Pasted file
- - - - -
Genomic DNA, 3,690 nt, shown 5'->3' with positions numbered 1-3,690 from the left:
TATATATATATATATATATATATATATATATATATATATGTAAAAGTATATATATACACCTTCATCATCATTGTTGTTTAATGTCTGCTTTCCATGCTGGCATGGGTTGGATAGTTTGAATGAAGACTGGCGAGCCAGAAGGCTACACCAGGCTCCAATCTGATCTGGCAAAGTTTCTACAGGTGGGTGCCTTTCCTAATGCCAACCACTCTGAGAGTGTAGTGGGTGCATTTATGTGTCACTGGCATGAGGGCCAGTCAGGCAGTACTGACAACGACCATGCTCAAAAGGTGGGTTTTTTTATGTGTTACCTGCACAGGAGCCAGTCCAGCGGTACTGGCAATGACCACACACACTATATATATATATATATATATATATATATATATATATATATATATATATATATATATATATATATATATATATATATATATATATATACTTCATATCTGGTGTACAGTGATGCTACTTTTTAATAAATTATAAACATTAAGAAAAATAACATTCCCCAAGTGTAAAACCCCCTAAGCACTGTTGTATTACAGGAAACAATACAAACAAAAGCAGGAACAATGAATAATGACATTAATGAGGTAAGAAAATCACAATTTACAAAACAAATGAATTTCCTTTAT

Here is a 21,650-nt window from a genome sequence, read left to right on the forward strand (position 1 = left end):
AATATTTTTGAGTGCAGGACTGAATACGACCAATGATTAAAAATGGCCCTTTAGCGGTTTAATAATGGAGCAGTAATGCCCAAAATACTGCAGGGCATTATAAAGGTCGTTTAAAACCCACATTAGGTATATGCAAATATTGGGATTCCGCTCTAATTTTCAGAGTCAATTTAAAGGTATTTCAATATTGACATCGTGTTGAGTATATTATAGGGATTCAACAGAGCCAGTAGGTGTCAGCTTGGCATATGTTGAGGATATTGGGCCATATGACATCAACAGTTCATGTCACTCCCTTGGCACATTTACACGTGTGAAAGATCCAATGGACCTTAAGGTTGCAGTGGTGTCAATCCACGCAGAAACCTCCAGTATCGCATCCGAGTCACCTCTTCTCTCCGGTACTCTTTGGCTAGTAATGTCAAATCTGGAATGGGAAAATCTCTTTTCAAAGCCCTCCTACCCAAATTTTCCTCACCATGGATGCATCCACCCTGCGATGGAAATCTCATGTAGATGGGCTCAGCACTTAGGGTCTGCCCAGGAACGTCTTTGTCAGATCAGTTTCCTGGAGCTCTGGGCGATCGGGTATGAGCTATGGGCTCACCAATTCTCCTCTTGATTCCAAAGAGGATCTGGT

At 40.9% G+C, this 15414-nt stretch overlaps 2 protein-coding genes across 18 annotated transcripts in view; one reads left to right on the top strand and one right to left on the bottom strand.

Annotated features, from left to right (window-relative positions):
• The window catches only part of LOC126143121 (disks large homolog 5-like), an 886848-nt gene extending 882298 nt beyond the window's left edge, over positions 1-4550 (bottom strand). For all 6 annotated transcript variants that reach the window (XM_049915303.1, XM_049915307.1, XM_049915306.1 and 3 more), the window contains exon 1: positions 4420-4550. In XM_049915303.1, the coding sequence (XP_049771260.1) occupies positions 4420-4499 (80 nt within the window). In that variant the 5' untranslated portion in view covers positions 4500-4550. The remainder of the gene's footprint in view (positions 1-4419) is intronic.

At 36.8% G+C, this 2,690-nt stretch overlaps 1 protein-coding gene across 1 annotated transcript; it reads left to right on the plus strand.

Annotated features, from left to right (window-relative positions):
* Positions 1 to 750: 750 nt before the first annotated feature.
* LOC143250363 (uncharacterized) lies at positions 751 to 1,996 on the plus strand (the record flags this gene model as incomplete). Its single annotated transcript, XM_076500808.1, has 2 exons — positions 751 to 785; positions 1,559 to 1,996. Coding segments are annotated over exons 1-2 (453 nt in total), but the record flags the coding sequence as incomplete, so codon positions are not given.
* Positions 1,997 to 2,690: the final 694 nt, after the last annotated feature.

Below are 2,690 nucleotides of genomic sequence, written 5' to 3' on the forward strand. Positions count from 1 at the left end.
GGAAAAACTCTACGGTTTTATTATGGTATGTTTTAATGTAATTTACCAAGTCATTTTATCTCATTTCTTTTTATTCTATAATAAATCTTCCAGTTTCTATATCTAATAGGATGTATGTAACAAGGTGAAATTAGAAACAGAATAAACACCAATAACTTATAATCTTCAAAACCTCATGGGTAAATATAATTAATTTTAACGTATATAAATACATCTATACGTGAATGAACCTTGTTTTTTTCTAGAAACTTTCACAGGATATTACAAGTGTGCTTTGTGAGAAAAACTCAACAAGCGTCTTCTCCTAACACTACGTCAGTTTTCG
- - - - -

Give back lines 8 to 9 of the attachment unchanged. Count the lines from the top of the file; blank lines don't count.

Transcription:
At 36.8% G+C, this 2,690-nt stretch overlaps 1 protein-coding gene across 1 annotated transcript; it reads left to right on the plus strand.

Annotated features, from left to right (window-relative positions):